Previous study by Suri et al. retrospectively assessed various modes of presentation of chyluria, treatment options available, and associated complications in a total of 600 patients. They found that instillation of povidone iodine was as effective as silver nitrate showing immediate clearance in 91% of the patients in the silver nitrate and 98% in the povidone group. The recurrence of chyluria was observed in 21% and 22% in two groups, respectively, and the cumulative success rate after two courses of sclerotherapy was 82% in the silver nitrate and 83% in the povidone group. Side effects were much less with povidone iodine treatment. However, they did not observe any complication in nearly 500 patients over 16 years with the use of silver nitrate. It could be due to strict adherence to guidelines and taking utmost precautions during the instillation procedure.[15]

A recently published study assessed the parameters that affect outcomes of endoscopic sclerotherapy for filarial chyluria and demonstrated that the choice of sclerosing agent (silver nitrate 1% versus povidone iodine 0.1%) had no difference in success rate; however, silver nitrate had slightly higher complications rate (25% vs. 20%). A higher number of instillations (>3) was associated with better success rate. Majority of the complications were either Clavien Grade 1 or 2. The factors predicting recurrence were higher clinical grade, higher number of pretreatment courses, and high urinary TG and cholesterol.[18]

A case report of an 8-year-old boy presented to a pediatric nephrologist for the evaluation of passing cloudy white urine for 1 year demonstrated that repeated sclerotherapy with 1% povidone iodine solution successfully resolved the symptoms of an idiopathic chyluria.[19] A study by Seleem et al. compared the safety, efficacy, and complications of single versus multiple instillations of povidone iodine (0.2%) and urographin (76%) for the treatment of chyluria. They reported comparable success rate between patients with single instillations (85.2%) and multiple instillations (88.9%). The recurrence rates in both groups were 14.8% with a disease-free duration of 4–15 weeks and 11.1% with a disease-free duration of 6–18 weeks. However, authors emphasize on the use of single instillation protocol of sclerosing agents due to its cost-effectiveness and advantage of a shorter hospital stay.[20]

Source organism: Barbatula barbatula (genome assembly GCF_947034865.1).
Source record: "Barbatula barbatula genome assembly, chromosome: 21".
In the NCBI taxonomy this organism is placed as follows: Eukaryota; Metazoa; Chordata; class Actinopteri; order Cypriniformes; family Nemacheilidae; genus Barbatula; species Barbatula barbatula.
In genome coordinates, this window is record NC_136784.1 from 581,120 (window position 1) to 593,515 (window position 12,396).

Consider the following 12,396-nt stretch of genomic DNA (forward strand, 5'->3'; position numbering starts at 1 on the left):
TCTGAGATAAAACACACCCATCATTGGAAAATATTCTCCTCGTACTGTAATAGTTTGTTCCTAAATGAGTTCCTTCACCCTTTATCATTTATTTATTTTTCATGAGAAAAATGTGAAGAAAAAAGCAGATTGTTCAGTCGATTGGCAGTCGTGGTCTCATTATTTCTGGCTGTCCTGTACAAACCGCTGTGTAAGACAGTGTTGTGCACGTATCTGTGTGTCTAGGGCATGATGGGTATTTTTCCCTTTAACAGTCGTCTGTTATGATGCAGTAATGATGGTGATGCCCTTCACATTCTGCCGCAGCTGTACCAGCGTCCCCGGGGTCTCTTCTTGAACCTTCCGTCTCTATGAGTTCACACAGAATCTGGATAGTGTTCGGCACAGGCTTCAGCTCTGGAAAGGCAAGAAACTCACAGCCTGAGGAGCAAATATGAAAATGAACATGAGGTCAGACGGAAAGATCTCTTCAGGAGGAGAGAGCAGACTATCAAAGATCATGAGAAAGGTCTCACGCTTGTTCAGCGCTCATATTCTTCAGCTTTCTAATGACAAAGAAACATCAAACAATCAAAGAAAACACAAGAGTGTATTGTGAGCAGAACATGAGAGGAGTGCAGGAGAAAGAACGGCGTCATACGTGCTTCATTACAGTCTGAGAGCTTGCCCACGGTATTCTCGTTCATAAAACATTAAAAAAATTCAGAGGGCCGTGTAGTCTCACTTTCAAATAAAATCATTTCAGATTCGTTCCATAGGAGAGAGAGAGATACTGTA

The limitations of this study include lack of randomized trials involving comparative assessment with other sclerosant agents, small sample size, and shorter follow-up period.


   Conclusion Top


Overall observations of this study suggest that single-dose instillation of 1% povidone iodine sclerotherapy is an effective, well-tolerated, inexpensive, minimally invasive method for the management of chyluria. However, further comparative studies are needed to establish its efficacy better.

Financial support and sponsorship

Nil.

Conflicts of interest

There are no conflicts of interest.



 
   References Top

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Dalela D. Issues in etiology and diagnosis making of chyluria. Indian J Urol 2005;21:18-23.  Back to cited text no. 1
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Chandra A, Singh HP, Gupta S, Singh AK. Sclerotherapy for chyluria using single dose 0.2% povidone iodine: A prospective study of 45 patients. IOSR-JDMS 2016;15:11-3.  Back to cited text no. 3
    
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Sabnis RB, Punekar SV, Desai RM, Bradoo AM, Bapat SD. Instillation of silver nitrate in the treatment of chyluria. Br J Urol 1992;70:660-2.  Back to cited text no. 4
    
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Gulati MS, Sharma R, Kapoor A, Berry M. Pelvi-calyceal cast formation following silver nitrate treatment for chyluria. Australas Radiol 1999;43:102-3.  Back to cited text no. 5
    
6.
Nandy PR, Dwivedi US, Vyas N, Prasad M, Dutta B, Singh PB. Povidone iodine and dextrose solution combination sclerotherapy in chyluria. Urology 2004;64:1107-9.  Back to cited text no. 6
    
7.